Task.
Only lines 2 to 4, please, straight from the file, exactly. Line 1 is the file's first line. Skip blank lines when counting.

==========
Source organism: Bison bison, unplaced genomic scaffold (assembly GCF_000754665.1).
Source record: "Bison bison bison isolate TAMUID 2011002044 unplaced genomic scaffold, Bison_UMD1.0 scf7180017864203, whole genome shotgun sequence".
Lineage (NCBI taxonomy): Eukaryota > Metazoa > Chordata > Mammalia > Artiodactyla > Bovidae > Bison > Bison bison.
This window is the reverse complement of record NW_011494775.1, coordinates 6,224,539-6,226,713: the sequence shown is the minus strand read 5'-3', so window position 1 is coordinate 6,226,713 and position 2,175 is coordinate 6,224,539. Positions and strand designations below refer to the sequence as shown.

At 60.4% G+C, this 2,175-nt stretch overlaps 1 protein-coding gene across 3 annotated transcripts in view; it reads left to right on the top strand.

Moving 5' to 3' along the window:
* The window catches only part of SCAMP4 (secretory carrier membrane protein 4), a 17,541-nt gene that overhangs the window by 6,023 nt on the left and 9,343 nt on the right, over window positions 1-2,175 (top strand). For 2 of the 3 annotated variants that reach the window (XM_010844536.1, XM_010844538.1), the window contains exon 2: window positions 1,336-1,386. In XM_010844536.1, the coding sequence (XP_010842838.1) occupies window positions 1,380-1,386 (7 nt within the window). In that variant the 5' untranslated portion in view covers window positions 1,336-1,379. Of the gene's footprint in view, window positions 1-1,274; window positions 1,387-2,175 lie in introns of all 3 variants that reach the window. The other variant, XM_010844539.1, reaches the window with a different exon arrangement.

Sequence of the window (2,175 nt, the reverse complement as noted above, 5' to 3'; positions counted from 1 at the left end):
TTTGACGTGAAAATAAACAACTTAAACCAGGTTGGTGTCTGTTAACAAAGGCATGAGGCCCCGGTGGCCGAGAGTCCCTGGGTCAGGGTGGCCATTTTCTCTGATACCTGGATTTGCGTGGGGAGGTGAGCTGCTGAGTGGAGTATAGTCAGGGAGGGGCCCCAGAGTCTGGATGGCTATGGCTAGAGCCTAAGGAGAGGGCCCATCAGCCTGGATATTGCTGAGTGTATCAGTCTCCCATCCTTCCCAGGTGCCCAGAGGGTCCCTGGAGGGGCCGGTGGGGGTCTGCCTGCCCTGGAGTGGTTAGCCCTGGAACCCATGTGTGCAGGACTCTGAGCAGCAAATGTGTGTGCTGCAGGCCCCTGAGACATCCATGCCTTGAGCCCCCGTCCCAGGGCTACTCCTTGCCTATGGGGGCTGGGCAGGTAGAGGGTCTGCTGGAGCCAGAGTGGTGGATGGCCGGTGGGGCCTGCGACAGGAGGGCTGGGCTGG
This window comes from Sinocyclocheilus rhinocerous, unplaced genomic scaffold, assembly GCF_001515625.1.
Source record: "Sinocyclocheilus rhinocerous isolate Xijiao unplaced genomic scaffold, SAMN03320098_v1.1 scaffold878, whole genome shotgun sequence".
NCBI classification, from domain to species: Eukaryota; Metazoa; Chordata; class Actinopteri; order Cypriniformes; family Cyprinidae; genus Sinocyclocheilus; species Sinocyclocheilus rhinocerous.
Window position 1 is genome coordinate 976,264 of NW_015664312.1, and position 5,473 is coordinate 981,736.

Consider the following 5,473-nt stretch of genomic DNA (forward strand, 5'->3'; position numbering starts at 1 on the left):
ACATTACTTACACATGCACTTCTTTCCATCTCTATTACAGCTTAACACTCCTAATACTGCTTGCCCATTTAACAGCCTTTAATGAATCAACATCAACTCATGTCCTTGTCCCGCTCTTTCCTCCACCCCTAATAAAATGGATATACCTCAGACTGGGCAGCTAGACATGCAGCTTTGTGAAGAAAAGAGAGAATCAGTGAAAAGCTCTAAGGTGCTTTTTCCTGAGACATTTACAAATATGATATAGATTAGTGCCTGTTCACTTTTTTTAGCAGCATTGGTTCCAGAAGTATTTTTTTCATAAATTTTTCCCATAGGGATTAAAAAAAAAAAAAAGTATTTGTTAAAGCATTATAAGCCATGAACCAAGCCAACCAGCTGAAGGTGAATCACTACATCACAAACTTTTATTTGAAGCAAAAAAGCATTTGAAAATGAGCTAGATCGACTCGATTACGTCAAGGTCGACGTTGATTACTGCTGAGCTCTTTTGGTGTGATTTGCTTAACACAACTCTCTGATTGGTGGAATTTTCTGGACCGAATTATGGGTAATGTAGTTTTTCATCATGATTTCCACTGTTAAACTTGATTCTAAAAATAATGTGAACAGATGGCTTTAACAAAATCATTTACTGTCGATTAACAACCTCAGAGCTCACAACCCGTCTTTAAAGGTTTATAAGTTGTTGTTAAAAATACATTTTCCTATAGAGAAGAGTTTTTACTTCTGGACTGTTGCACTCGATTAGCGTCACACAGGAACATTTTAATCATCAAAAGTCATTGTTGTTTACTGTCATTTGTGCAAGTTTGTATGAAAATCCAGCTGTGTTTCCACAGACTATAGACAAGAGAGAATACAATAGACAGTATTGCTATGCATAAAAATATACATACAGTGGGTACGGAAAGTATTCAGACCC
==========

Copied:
Source record: "Bison bison bison isolate TAMUID 2011002044 unplaced genomic scaffold, Bison_UMD1.0 scf7180017864203, whole genome shotgun sequence".
Lineage (NCBI taxonomy): Eukaryota > Metazoa > Chordata > Mammalia > Artiodactyla > Bovidae > Bison > Bison bison.
This window is the reverse complement of record NW_011494775.1, coordinates 6,224,539-6,226,713: the sequence shown is the minus strand read 5'-3', so window position 1 is coordinate 6,226,713 and position 2,175 is coordinate 6,224,539. Positions and strand designations below refer to the sequence as shown.